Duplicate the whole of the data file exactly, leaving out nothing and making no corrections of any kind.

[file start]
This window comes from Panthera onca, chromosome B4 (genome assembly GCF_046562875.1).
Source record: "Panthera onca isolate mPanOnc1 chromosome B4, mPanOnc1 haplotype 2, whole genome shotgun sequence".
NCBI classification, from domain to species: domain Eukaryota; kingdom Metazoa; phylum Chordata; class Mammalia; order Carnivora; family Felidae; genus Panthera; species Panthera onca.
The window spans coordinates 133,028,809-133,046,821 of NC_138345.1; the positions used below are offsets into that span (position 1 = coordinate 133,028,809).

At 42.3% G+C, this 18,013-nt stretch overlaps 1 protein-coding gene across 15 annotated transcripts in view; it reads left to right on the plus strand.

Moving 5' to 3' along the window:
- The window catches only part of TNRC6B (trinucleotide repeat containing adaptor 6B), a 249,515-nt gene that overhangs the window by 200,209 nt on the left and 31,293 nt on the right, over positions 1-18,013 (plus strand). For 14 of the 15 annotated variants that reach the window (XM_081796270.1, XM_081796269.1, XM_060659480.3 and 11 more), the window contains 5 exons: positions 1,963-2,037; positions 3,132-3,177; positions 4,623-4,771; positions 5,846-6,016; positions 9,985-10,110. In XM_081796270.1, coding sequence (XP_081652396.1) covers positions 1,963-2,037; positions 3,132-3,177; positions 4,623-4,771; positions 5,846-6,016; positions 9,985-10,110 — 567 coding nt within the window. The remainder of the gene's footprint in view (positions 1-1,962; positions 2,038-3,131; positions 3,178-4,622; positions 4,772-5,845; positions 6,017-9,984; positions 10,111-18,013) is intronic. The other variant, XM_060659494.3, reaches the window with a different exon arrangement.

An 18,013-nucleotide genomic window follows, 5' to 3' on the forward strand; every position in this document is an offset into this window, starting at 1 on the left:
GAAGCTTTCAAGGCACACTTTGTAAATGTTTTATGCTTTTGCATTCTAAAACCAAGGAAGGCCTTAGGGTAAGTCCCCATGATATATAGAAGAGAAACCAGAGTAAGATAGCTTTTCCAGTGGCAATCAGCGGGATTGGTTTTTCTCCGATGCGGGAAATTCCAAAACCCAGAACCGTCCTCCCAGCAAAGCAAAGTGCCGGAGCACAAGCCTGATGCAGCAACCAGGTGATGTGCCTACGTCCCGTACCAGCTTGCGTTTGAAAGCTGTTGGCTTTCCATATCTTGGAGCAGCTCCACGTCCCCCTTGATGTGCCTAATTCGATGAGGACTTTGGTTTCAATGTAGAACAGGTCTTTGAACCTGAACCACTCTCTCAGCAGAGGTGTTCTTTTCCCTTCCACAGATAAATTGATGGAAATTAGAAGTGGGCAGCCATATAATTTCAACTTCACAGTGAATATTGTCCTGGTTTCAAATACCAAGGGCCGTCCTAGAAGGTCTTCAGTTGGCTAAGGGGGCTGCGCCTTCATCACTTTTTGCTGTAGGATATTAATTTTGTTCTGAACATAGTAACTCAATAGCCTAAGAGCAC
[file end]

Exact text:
This window comes from Panthera onca, chromosome B4 (genome assembly GCF_046562875.1).
Source record: "Panthera onca isolate mPanOnc1 chromosome B4, mPanOnc1 haplotype 2, whole genome shotgun sequence".
NCBI classification, from domain to species: domain Eukaryota; kingdom Metazoa; phylum Chordata; class Mammalia; order Carnivora; family Felidae; genus Panthera; species Panthera onca.
The window spans coordinates 133,028,809-133,046,821 of NC_138345.1; the positions used below are offsets into that span (position 1 = coordinate 133,028,809).

At 42.3% G+C, this 18,013-nt stretch overlaps 1 protein-coding gene across 15 annotated transcripts in view; it reads left to right on the plus strand.

Moving 5' to 3' along the window:
- The window catches only part of TNRC6B (trinucleotide repeat containing adaptor 6B), a 249,515-nt gene that overhangs the window by 200,209 nt on the left and 31,293 nt on the right, over positions 1-18,013 (plus strand). For 14 of the 15 annotated variants that reach the window (XM_081796270.1, XM_081796269.1, XM_060659480.3 and 11 more), the window contains 5 exons: positions 1,963-2,037; positions 3,132-3,177; positions 4,623-4,771; positions 5,846-6,016; positions 9,985-10,110. In XM_081796270.1, coding sequence (XP_081652396.1) covers positions 1,963-2,037; positions 3,132-3,177; positions 4,623-4,771; positions 5,846-6,016; positions 9,985-10,110 — 567 coding nt within the window. The remainder of the gene's footprint in view (positions 1-1,962; positions 2,038-3,131; positions 3,178-4,622; positions 4,772-5,845; positions 6,017-9,984; positions 10,111-18,013) is intronic. The other variant, XM_060659494.3, reaches the window with a different exon arrangement.

An 18,013-nucleotide genomic window follows, 5' to 3' on the forward strand; every position in this document is an offset into this window, starting at 1 on the left:
GAAGCTTTCAAGGCACACTTTGTAAATGTTTTATGCTTTTGCATTCTAAAACCAAGGAAGGCCTTAGGGTAAGTCCCCATGATATATAGAAGAGAAACCAGAGTAAGATAGCTTTTCCAGTGGCAATCAGCGGGATTGGTTTTTCTCCGATGCGGGAAATTCCAAAACCCAGAACCGTCCTCCCAGCAAAGCAAAGTGCCGGAGCACAAGCCTGATGCAGCAACCAGGTGATGTGCCTACGTCCCGTACCAGCTTGCGTTTGAAAGCTGTTGGCTTTCCATATCTTGGAGCAGCTCCACGTCCCCCTTGATGTGCCTAATTCGATGAGGACTTTGGTTTCAATGTAGAACAGGTCTTTGAACCTGAACCACTCTCTCAGCAGAGGTGTTCTTTTCCCTTCCACAGATAAATTGATGGAAATTAGAAGTGGGCAGCCATATAATTTCAACTTCACAGTGAATATTGTCCTGGTTTCAAATACCAAGGGCCGTCCTAGAAGGTCTTCAGTTGGCTAAGGGGGCTGCGCCTTCATCACTTTTTGCTGTAGGATATTAATTTTGTTCTGAACATAGTAACTCAATAGCCTAAGAGCAC